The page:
Ultimatum, p.6

Ultimatum, page 6

 

Ultimatum
 


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  He led her on into another part of his factory. 'These are the true racing boats,' he said with an entirely new note in his voice. 'These beauties are anything up to forty feet long, and I make them for two or three-man crews. And those over there,' he pointed, 'are the cats.'

  'Cats?' Casey asked in bewilderment.

  Reid laughed. 'Sorry. Catamarans. Boats with twin hulls.'

  'And can you race these catamarans?'

  'Most certainly. They're especially good for three-man crews.'

  Casey walked over to look at one of the sleek hulls that was in the process of being painted. 'And this is what you race?'

  Reid shook his head. 'I used to when I did off-shore racing, but now I concentrate on Formula One. And we have different boats for that. Look, I'll show you.'

  He led her out of the factory and across to another building which was securely locked and fitted with a burglar alarm which Reid had to de-activate. Taking her inside, Reid switched on rows of fluorescent tubes to light the windowless building, then took her over to a boat that stood on trestles and looked as if it was in the course of being repaired. For a moment Casey hardly realised that it was a boat. It was so completely unlike her conception of what a boat looked like, having more the appearance of a space shuttle than anything else. It crouched on the trestles, a machine built for nothing but speed, to propel the man inside it like a living projectile through the water.

  'It's much smaller than the other boats,' Casey commented, lifting up a hand to touch the sleek sides.

  'Yes, it's only about eighteen feet long.'

  'And it doesn't feel like fibre-glass.'

  'No, it's made of marine plywood.'

  'How fast does it go?'

  'It gets up to one hundred and fifty miles per hour.'

  Casey had been standing with her back to Reid but now she turned to face him. Immediately Reid stepped forward and began to talk very fast to dispel the fear in her eyes. 'Look, this is the safety-cell I was telling you about. It's made of a composition called Kevlar; that's a mixture of immensely strong materials that protects the whole of your body. It's so strong that the American President has a bullet-proof vest made out of it! And the boat is fitted with a flotation system so that even if it goes under the surface it will come up again and keep the driver out of the water, so he can't drown. And then of course we wear life-jackets and crash helmets as well. It's really very safe, Casey, believe me.'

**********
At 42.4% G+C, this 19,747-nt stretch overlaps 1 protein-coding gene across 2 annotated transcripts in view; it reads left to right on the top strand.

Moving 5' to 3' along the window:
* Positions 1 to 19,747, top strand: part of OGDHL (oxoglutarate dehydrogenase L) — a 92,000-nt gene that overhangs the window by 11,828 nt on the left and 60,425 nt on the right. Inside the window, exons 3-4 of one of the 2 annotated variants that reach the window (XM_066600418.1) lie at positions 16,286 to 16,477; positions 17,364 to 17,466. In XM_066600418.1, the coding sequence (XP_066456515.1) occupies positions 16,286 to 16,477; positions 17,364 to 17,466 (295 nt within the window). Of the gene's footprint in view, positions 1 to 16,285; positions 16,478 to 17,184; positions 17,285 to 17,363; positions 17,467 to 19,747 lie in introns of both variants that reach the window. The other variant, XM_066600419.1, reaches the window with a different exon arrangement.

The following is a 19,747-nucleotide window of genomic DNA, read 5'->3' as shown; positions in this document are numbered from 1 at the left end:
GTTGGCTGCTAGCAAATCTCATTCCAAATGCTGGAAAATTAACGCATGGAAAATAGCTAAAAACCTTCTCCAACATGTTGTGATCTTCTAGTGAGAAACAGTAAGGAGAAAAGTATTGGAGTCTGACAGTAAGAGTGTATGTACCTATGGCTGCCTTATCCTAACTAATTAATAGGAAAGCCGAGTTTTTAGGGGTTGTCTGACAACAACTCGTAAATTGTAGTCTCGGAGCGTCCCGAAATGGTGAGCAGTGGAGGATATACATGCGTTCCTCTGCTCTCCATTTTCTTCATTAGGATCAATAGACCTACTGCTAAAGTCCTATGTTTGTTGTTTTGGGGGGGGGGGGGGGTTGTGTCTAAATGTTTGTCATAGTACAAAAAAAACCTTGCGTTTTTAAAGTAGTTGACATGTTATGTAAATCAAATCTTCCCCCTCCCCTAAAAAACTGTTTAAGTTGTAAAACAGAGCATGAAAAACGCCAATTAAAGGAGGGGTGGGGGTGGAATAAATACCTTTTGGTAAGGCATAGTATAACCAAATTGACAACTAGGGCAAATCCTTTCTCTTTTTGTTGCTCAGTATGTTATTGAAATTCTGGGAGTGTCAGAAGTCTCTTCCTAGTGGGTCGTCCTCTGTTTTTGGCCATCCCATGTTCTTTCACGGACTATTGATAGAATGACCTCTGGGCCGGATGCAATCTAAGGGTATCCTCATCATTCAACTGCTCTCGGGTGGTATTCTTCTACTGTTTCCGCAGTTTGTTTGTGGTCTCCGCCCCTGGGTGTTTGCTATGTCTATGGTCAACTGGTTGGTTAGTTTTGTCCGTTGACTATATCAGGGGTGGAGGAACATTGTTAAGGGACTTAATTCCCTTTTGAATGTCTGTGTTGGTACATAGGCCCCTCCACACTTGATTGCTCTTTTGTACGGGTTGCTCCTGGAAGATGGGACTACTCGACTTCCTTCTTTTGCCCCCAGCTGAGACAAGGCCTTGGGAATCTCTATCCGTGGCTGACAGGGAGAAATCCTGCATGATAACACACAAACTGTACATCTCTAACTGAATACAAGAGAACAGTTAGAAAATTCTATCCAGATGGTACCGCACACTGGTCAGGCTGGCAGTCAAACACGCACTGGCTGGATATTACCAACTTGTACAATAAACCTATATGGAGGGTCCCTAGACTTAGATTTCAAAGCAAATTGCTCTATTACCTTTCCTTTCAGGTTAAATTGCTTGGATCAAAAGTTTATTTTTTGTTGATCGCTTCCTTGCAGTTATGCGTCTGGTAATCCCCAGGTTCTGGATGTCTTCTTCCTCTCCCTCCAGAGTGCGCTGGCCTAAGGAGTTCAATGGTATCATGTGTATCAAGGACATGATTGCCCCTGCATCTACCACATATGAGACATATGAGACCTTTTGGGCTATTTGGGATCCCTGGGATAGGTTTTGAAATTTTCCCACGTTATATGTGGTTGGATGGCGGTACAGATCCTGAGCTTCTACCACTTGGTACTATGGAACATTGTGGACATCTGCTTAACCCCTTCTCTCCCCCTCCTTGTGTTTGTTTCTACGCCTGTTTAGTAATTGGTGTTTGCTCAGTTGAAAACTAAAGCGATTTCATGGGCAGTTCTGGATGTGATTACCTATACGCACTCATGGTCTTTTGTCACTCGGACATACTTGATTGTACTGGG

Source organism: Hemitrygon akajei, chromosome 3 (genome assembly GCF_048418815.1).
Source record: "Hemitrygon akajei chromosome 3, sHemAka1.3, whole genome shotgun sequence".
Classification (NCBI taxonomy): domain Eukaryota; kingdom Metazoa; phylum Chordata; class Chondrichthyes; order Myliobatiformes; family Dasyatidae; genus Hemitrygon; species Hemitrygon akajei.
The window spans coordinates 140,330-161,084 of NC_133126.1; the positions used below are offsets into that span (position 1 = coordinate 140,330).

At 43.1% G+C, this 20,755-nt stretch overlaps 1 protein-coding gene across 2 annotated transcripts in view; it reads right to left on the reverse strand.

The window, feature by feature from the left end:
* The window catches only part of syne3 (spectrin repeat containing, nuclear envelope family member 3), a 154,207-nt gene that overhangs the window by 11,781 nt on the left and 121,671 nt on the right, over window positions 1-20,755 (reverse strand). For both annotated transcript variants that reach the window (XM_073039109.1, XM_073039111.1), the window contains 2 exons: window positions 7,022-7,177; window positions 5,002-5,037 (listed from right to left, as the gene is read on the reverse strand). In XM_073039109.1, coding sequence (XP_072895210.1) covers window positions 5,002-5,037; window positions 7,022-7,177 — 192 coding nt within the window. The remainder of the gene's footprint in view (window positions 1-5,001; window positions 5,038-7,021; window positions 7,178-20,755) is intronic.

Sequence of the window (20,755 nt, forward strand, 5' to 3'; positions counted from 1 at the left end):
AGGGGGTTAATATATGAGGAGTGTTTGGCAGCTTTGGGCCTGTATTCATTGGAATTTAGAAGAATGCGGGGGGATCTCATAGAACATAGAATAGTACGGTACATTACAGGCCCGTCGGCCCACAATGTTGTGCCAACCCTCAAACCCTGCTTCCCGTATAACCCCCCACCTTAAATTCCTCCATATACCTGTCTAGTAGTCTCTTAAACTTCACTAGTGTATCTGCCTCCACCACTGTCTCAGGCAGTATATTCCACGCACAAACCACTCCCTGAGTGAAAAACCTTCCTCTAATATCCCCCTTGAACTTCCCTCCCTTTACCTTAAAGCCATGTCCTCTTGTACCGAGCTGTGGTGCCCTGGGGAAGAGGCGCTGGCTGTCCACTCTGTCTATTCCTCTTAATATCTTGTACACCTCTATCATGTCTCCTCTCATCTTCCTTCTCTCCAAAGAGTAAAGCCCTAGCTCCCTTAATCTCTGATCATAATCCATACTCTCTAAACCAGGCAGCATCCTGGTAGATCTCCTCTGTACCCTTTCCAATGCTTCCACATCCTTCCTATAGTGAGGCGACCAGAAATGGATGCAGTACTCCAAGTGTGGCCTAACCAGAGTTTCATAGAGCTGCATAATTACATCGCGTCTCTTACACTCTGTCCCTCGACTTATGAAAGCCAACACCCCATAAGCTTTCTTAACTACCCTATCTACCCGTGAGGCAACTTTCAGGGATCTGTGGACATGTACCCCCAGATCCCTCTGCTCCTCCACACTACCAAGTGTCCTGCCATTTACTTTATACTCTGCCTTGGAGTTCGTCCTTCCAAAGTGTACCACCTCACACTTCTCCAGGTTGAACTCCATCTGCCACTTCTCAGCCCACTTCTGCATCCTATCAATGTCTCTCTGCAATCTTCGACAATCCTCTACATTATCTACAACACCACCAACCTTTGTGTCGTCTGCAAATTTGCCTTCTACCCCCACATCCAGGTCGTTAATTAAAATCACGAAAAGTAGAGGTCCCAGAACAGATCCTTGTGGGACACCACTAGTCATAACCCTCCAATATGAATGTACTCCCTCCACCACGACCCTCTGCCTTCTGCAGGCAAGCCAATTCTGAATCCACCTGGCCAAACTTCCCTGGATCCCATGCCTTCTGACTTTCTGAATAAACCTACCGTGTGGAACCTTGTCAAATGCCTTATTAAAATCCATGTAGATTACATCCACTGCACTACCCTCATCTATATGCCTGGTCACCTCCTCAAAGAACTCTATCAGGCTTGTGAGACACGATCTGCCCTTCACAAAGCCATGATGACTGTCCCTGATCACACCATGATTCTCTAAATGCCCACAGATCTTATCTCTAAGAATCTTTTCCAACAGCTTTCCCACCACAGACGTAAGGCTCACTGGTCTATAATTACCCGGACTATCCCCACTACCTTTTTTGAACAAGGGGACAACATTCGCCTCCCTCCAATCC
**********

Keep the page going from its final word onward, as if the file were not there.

'So how come you got so badly hurt?' she asked disbelievingly.

  'Because last year I didn't have the cell fitted to my boat. It's a very new thing, but already it's made a big reduction in the number of injuries.' Putting his hands on her shoulders, Reid turned her round to face him. 'Believe me, darling. Nothing's going to happen to me. It's no more dangerous now than any other sport. Not if you're good at it; if you know what you're doing. And power-boat racing is what I do know, nothing better.'

  He kissed her on the nose and put his arm round her, and went on telling her how little danger there was until the troubled frown left her eyes and she caught some of his own enthusiasm.

  'Do any women race?' she asked him.

  'Of course. But not in Formula One. There are many different classes of racing, for different sizes of boats and engines. Often you get husband-and-wife teams, with the wife usually acting as navigator.' He grinned at her. 'Like to give it a try some time?'

  'OK. But I don't guarantee not to be seasick if it's very choppy.'

  'In that case I shall take you out on the lake where there aren't any waves,' Reid told her with a happy laugh. 'Seen enough? Let's go on to the house, then.'

  They drove to Reid's house, although it was such a short distance away that they could have walked in less than ten minutes. It too was situated within sight of the lake, but it was surrounded on three sides by a rich screen of old trees that hid it from the road. It was a beautiful house; built in the reign of Queen Anne and completely symmetrical with a white-painted door and fanlight over it set exactly in the centre, and with two windows on either side, the upper storey having five windows to correspond. There was a stone balustrade at the roof level, partly hiding the slated roof, and it was set amid green lawns and beds thick with spring flowers.

  'Oh, Reid!' Casey exclaimed in surprise and pleasure. 'It's—it's perfect.' She gazed at the house, unable to believe that it would be her home. She felt like a little girl who had been given a doll's house for Christmas, and was filled with an almost unbearable anticipation to open the front door to see what further wonders were inside.